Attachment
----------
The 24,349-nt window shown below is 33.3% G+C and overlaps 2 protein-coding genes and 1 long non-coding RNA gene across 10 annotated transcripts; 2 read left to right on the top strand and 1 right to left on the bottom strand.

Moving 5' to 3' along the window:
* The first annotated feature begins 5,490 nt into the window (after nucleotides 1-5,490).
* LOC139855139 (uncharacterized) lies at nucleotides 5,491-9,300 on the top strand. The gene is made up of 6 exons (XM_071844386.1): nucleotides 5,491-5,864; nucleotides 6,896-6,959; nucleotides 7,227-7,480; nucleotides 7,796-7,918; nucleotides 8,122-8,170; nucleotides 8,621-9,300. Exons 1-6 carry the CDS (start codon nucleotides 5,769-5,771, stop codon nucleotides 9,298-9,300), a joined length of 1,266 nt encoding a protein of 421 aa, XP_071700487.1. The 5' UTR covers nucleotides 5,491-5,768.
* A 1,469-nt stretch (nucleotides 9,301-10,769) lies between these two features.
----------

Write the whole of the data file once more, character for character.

The 24,349-nt window shown below is 33.3% G+C and overlaps 2 protein-coding genes and 1 long non-coding RNA gene across 10 annotated transcripts; 2 read left to right on the top strand and 1 right to left on the bottom strand.

Moving 5' to 3' along the window:
* The first annotated feature begins 5,490 nt into the window (after nucleotides 1-5,490).
* LOC139855139 (uncharacterized) lies at nucleotides 5,491-9,300 on the top strand. The gene is made up of 6 exons (XM_071844386.1): nucleotides 5,491-5,864; nucleotides 6,896-6,959; nucleotides 7,227-7,480; nucleotides 7,796-7,918; nucleotides 8,122-8,170; nucleotides 8,621-9,300. Exons 1-6 carry the CDS (start codon nucleotides 5,769-5,771, stop codon nucleotides 9,298-9,300), a joined length of 1,266 nt encoding a protein of 421 aa, XP_071700487.1. The 5' UTR covers nucleotides 5,491-5,768.
* A 1,469-nt stretch (nucleotides 9,301-10,769) lies between these two features.